Addressing disorder-A A +A
An Independent View
Monday, September 17, 2012
CHIEF Justice Ma Lourdes Sereno is seeking ways to improve judicial branch functionality. We wish her well.
Nine days ago, a septuagenarian street cleaner, Vegilla Salusada, was killed in a hit and run incident. Evidence recovered from the crime scene together with CCTV data indicates that a Honda Jazz vehicle was involved.
The Bacolod Traffic Authority Office (BTAO) approached the Honda dealership in Talisay for information which could help identify the owner of the vehicle. Unfortunately, the dealership refused to cooperate.
Apparently, BTAO head P/C Insp. Luisito Acebuche was advised by BCPO Director Senior Supt. Ricardo De La Paz to write a letter through the legal officer of BCPO 'if they could consider their request to solve the said incident.' But time is of the essence and this recommended approach is unduly slow and cumbersome.
If CJ Sereno is serious about improving the Judicial Branch, then one area where greater effectiveness may be achieved is to develop a closer and more fruitful relationship with the PNP. Specifically, we suggest the provision, by the judiciary, of a 24/7 service which would enable a police investigator to obtain a subpoena compelling, in this case, the Honda dealership to provide the required information. The police would need to give the judge an account of the circumstances of the case. This could be done at a 10 minute meeting to enable the judge to decide whether the circumstances are such that a subpoena should be issued. If the subpoena were issued, then the Honda dealership would be forced to provide the requested information.
Last week, Bacolod RTC Judge Ray Alan T. Drilon wrote in a local newspaper, not Sun. Star, expressing concern about private vehicles sporting "privilege plates" which read "PNP 111." We believe that all privilege plates should be illegal. The most serious social problems faced by the Nation are the consequences of the arrogance of those who inappropriately believe that they have ascendancy over the rest of us.
Recently, we were victimized, as were other road users, by the dangerously discourteous antics of a driver who had a sticker proclaiming "Supreme Court" on his rear window. And this is the real problem. Those who are responsible for dealing with traffic violations feel inhibited to confront those who claim, or purport to claim, some nebulous "authority." PNoy has prohibited wang-wang. A natural extension is to treat all road users equally and to throw the book without fear or favor at those who engage in careless or dangerous driving.
I come from a faraway land where the Liberal Party [called Whigs before the 1860s] has, for the past 300 years, tried to level the playing field so that everyone is treated equally. Some successes have been achieved but the propensity of the authorities to be untruthful when seemingly independent inquiries of disasters are made is still prevalent and difficult to deal with.
We look to the LP-Philippines-style to vigorously pursue social justice. There are some bright spots. Newly appointed National Capital Region Police office (NCRPO) director Chief Supt. Leonardo Espina has stated that the PNP has had enough of kotong law enforcers. "We will dismiss these men one by one and cleanse the organization." Espina became personally involved when SPO4 Jose de la Peña tried to extort a substantial sum from Espina's son. It transpired that there were many other complaints against de la Peña who apparently is a chronic kotong cop.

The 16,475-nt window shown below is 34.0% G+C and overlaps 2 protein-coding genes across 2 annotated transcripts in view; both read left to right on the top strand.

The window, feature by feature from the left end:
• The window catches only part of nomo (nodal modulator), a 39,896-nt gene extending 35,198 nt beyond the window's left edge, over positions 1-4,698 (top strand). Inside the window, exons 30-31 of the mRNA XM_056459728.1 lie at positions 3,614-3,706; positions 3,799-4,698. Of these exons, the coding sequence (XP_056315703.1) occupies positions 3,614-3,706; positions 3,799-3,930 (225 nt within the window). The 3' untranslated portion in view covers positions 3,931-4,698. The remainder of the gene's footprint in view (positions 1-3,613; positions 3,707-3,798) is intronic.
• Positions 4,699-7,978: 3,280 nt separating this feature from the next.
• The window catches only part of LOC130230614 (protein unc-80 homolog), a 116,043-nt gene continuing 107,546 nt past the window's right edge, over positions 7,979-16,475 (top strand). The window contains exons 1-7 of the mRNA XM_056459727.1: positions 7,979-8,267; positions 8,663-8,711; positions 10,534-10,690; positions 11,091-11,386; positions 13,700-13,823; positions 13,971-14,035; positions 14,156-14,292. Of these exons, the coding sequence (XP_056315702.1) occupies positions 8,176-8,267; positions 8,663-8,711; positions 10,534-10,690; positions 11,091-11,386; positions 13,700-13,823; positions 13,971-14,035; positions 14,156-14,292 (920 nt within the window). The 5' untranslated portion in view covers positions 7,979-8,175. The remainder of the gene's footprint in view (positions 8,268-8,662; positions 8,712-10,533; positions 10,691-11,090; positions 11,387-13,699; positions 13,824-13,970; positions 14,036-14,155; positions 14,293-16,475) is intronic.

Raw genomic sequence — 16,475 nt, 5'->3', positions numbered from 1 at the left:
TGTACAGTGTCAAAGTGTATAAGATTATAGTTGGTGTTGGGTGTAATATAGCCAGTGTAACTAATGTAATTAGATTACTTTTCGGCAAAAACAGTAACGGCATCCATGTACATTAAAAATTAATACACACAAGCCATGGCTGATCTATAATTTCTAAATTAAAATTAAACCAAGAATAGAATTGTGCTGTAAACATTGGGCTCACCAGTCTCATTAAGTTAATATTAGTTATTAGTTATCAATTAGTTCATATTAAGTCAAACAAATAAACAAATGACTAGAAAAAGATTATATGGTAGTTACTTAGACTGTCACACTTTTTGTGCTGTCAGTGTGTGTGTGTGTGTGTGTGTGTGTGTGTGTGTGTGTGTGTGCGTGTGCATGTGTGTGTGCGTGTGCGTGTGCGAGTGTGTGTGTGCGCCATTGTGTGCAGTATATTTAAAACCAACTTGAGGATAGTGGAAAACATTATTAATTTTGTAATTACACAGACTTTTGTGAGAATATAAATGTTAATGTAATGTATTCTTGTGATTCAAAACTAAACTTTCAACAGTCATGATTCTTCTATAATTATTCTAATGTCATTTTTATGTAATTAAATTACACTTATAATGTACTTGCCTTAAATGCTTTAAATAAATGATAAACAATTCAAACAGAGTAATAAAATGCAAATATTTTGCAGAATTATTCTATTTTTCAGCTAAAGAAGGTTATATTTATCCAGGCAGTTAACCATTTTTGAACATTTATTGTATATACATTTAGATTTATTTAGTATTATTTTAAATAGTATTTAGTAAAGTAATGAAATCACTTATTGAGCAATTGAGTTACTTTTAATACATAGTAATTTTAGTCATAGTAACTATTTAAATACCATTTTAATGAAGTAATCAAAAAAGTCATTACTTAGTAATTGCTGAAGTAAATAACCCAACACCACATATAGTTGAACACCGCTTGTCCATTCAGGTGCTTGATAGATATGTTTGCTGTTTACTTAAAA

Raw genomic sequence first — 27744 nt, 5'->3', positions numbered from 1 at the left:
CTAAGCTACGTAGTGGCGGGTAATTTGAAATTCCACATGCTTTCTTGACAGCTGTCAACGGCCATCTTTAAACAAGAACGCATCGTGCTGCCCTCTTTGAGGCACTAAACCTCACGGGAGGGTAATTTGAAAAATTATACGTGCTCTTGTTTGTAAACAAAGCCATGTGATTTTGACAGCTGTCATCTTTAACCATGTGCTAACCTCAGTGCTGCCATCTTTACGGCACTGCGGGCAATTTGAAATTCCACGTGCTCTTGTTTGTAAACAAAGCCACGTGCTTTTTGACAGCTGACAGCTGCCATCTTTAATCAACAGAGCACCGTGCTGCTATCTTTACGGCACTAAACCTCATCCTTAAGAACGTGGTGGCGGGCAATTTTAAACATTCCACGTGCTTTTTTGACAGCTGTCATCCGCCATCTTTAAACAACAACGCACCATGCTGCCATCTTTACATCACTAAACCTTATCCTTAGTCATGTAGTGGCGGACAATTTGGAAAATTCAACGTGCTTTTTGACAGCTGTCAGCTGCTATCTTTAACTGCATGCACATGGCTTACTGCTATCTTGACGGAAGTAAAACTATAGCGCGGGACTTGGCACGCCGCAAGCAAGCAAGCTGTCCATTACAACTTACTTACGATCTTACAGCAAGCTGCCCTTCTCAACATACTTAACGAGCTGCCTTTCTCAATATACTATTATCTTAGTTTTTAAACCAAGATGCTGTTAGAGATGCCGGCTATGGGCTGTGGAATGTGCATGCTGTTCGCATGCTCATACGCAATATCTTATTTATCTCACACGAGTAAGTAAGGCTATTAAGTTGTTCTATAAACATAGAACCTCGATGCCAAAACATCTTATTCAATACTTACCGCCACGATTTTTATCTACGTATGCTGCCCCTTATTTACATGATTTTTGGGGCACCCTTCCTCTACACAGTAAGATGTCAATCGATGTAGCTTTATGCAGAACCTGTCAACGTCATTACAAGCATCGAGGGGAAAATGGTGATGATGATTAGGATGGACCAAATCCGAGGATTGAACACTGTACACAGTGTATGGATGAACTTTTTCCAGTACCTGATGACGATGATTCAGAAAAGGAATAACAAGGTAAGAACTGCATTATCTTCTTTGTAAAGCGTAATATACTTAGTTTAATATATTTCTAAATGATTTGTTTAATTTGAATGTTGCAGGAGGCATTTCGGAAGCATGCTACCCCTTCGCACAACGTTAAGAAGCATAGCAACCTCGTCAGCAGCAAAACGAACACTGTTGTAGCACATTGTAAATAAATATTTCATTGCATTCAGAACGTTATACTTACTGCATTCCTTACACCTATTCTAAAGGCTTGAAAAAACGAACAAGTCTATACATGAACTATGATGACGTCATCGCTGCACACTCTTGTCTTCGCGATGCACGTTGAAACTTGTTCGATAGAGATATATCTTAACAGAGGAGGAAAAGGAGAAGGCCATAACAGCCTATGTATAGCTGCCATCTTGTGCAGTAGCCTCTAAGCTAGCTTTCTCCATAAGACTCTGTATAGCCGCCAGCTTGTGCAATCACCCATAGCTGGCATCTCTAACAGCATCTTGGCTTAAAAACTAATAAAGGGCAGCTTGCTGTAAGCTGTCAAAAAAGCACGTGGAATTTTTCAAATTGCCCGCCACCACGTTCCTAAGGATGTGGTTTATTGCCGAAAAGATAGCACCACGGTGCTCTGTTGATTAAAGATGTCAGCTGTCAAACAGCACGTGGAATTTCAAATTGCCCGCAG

So the real question remains: why were these other complaints, made over several years, not acted upon? In the past, kotong cops were merely transferred to other places-inconvenient but not sufficiently discouraging of their illegal behavior.
One of the constitutionally enshrined Commissions designed to strengthen the Nation's governance is the Commission on Audit (CoA). We are unrelaxed about the Commission's role in the land deal involving the purchase and lease of the 7.7 hectare property owned by the province of Negros Occidental. COA Chairperson Ma Gracia Pulido Tan has stated that she has inhibited from the decision over concerns that the law firm of her husband represents the Sy family who has a substantial interest in SM Prime Holdings-one of the interested parties in the deal. If she has, indeed inhibited herself, then there is no reason why CoA cannot announce its decision. There is an obstacle to the CoA's decision which suggests that Chairperson Tan's inhibition is not unconditional. This is a serious situation, not least for the economy of the Province, but also for CoA.
If the role of Chairperson Tan's husband has created even the suspicion that the CoA's decision-making is affected, then Chairperson Tan should resign.
We do not believe that this situation would have arisen if Heidi Mendoza were made Chairperson instead of Ma. Gracia Pulido Tan. [They were both appointed to the CoA Directorate at the same time].
We support the idea of Tan's resignation and Mendoza, whose husband, a history teacher, is not likely to engender a conflict of interest involving CoA, to be made Chairperson.
As Morgan Freeman said in the concluding scene of The Bonfire of the Vanities - "The law is man's feeble attempt to lay down the principles of decency."
Quite right; but what we need is better quality implementation of the law. In other words, we need more effective and even-handed justice.
Published in the Sun.Star Bacolod newspaper on September 17, 2012.